Kelp? Really?

Humans can aptly be described as opportunistic eaters to a certain degree.  Our diet breadth is undoubtedly stunning.  We ingest almost everything we encounter.  Few things are immune to our virtually insatiable all-purpose stomachs.  Not even kelp.

Kelp, seaweed, and algae are largely interchangeable, though some kelp is not seaweed but all seaweed is algae.  It’s a bit of a tricky relationship, really.  Now, obviously there are a plethora of different kelp varieties, and we are not so bold as to have tried ingesting them all.  A particular type of kelp, however, has been quite popular for some time now to the point where it is cultivated in large quantities and holds commercial significance.  I am, of course, referring to kombu (昆布), dashima (다시마),  or hǎidài (海帶), which is a group of edible kelp species including saccharina japonica.

Saccharina Japonica

Saccharina Japonica

Kombu is not to be confused with nori (海苔).  The two are different types of algae, brown and red, respectively, and are easily distinguished by their appearance and texture, especially when dried.

Dried kombu.

Dried kombu.

Kombu is eaten and used in the kitchen primarily in China, Japan and Korea, but it has spread, as different cuisines diffuse, across the globe.  That said, in Japan, kombu is used to the fullest.  It is a chief ingredient in dashi (だし), a classic Japanese soup stock (which is, amongst other things, the standard soup base for miso soup).  While kombu is typically a foundational element in many dishes, it is eaten on its own prepared in a variety of methods: dried and seasoned, sliced and marinated, boiled to soften, raw, as a snack.

Dashi in progress: kombu being removed from boiling water.

Dashi in progress: kombu being removed from boiling water.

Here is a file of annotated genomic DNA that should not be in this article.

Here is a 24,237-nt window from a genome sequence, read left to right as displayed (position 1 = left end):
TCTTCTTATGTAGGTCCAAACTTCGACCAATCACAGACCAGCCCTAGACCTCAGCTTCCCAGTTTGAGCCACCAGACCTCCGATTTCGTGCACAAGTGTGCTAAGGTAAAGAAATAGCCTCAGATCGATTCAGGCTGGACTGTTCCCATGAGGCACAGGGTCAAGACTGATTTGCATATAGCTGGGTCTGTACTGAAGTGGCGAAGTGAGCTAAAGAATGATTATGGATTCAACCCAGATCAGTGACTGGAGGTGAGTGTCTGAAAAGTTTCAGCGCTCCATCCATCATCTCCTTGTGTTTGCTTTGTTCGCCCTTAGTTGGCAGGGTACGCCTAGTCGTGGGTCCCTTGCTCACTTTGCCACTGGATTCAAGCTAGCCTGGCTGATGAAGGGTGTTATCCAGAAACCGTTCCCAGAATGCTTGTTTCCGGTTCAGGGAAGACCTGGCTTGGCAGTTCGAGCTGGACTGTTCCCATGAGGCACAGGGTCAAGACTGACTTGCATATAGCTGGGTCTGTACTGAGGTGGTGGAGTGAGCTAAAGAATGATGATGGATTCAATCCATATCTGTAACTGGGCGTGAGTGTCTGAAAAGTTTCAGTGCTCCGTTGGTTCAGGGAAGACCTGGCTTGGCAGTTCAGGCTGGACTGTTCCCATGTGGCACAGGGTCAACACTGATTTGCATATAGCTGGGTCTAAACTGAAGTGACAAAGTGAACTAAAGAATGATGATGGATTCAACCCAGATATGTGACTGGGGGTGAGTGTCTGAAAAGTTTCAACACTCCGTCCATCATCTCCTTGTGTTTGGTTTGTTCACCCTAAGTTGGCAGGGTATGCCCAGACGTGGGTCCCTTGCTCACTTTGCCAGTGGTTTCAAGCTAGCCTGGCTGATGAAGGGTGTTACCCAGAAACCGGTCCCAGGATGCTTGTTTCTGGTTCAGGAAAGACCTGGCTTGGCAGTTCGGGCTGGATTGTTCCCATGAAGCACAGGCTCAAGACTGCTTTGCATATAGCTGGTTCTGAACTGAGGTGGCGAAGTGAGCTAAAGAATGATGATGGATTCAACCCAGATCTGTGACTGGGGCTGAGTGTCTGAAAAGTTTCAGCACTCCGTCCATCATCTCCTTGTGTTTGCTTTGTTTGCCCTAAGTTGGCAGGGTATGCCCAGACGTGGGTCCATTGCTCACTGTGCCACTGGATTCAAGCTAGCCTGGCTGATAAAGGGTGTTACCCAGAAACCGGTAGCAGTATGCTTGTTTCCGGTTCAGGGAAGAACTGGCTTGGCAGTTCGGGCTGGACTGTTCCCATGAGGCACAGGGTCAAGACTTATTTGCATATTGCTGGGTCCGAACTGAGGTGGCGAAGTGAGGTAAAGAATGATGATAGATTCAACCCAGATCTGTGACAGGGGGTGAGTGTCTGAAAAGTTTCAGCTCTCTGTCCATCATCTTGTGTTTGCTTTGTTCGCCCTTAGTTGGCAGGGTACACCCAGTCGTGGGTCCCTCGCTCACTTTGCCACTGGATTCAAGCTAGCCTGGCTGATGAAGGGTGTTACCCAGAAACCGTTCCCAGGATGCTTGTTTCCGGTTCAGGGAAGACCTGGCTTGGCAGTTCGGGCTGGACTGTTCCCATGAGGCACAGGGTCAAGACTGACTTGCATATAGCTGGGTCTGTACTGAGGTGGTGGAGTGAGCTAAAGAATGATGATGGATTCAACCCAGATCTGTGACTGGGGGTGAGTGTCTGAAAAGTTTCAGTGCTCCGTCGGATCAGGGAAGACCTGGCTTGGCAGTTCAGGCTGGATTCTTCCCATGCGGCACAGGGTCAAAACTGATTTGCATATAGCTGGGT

Kombu no tsukudani, a tsukudani (佃煮), or items simmered in mirin and shoyu, made from kombu.

Kombu no tsukudani, a tsukudani (佃煮), or items simmered in mirin and shoyu, made from kombu.

Kombu will carry a distinct white powdery residue, particularly prominent when dried, which is where a lot of the flavour supposedly comes from, and thus more white powder may imply better quality.  The flavour of kombu typically described as similar to that of mushrooms, and not obnoxiously salty and fishy at all.  Also, omitting the precise science of it, kombu is strongly associated with umami (旨味), a taste (best described as ‘savoury’) discovered by the Japanese in the early 1900s, and mono sodium glutamate (MSG).  Overall, kombu (or some sort of substitute, powered or otherwise) is a staple in Japanese kitchens, and is marketed as a nutritious food item, high in dietary fiber, iodine, and other minerals.

A rather impressive fact is that kombu is speculated to date back to the time of the Jōmon, who are, put simply, prehistoric Japanese.  What I find most interesting, however, is that it can also used medicinally to mitigate flatulence, indigestion and constipation, apparently.  Who knew?



Filed under Japan & Asia

2 responses to “Kelp? Really?

  1. I cook with dashi/hondashi all the time, and konbu only twice before. This is informative, thanks!

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